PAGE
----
With Tá no Mapa, non-favela residents will “start to see the good things there and not only the information of violence produced by media,” Ramos says.

As local favela businesses begin to appear on Google Maps, Tá no Mapa proponents hope outsiders will consider shopping there, boosting the local economy. Rather than viewing the favelas as impenetrable, mysterious slums, they’ll start to see them simply as local neighborhoods.

On Google Maps, here are before and after images of a section of Rio's largest favela, Rocinha. (Google)

Mapping the rest of the city’s favelas won’t be easy. Some of the pacified favelas have been experiencing increased crime rates of late, despite government efforts to shore up security ahead of the Olympics. And project members have yet to extend into some of the city’s more dangerous ones.

But as the eyes of the world turn to Rio next month, mappers hope their efforts will help make the favelas a little less mysterious, and a little bit more a part of the fabric of everyday life in this vibrant metropolis.  

Planetary Structural Mapping

Smithsonian Libraries

Mapping the Mediasphere

SI Center for Learning and Digital Access
Activity in which students examine the ways in which their community consumes media. They observe, photograph, and map media messages in their community.

geologic mapping of mars

Smithsonian Science

Geologic mapping is an integral part of exploration and understanding a planetary landscape, because it shows the relationships between geologic units and helps delineate the […]

The post geologic mapping of mars appeared first on Smithsonian Science News -.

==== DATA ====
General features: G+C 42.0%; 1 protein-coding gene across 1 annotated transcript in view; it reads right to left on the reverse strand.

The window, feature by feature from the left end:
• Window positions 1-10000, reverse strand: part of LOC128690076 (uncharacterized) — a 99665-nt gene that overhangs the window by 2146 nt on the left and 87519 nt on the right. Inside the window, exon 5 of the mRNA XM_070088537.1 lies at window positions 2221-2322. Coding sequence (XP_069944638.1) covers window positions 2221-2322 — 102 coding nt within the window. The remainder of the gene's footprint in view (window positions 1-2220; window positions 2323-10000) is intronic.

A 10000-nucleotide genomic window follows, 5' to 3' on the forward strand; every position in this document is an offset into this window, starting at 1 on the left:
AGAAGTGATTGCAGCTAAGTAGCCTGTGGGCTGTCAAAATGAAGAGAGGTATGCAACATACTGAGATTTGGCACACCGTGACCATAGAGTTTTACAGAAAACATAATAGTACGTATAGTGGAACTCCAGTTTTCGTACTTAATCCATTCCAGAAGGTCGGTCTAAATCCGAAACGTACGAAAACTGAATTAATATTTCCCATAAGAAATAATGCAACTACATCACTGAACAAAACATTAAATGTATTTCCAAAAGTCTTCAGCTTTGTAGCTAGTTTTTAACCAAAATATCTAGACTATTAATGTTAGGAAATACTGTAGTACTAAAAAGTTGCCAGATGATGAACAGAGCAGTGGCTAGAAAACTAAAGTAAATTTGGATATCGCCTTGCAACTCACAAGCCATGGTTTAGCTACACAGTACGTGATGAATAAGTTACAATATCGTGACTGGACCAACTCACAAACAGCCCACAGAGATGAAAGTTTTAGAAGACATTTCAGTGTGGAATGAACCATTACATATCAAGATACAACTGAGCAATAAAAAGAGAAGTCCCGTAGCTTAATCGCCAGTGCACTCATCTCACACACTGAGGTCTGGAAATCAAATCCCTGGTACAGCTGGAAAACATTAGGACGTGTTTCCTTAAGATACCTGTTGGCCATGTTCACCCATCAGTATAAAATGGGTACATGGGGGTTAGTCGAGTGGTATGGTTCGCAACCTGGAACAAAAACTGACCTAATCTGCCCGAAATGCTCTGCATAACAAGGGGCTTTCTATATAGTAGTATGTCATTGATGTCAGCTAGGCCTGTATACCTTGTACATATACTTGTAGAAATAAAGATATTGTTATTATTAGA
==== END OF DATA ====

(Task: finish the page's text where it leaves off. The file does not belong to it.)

Geologic Mapping of Mars

Smithsonian Insider

Geologic mapping is an integral part of exploration and understanding a planetary landscape, because it shows the relationships between geologic units and helps delineate the […]

The post Geologic Mapping of Mars appeared first on Smithsonian Insider.

Mapping a Different View

Smithsonian Magazine

Mapping Venus with radar

Smithsonian Insider

  The surface of Venus is hidden beneath a perpetual blanket of clouds, but radar allows scientists at the National Air and Space Museum to […]

The post Mapping Venus with radar appeared first on Smithsonian Insider.

Mapping the Art Genome

Smithsonian Magazine

Camera, Lunar Mapping, Apollo

National Air and Space Museum
This is the flight backup for the mapping cameras used on the last three Apollo missions. Mapping the lunar surface was a high priority during Apollo 15, 16, and 17. Mounted in the service module, the mapping camera captured high-resolution images of the Moon as the spacecraft orbited. While returning to Earth, command module pilots performed spacewalks to retrieve the film canisters, mounted on the right side of the camera.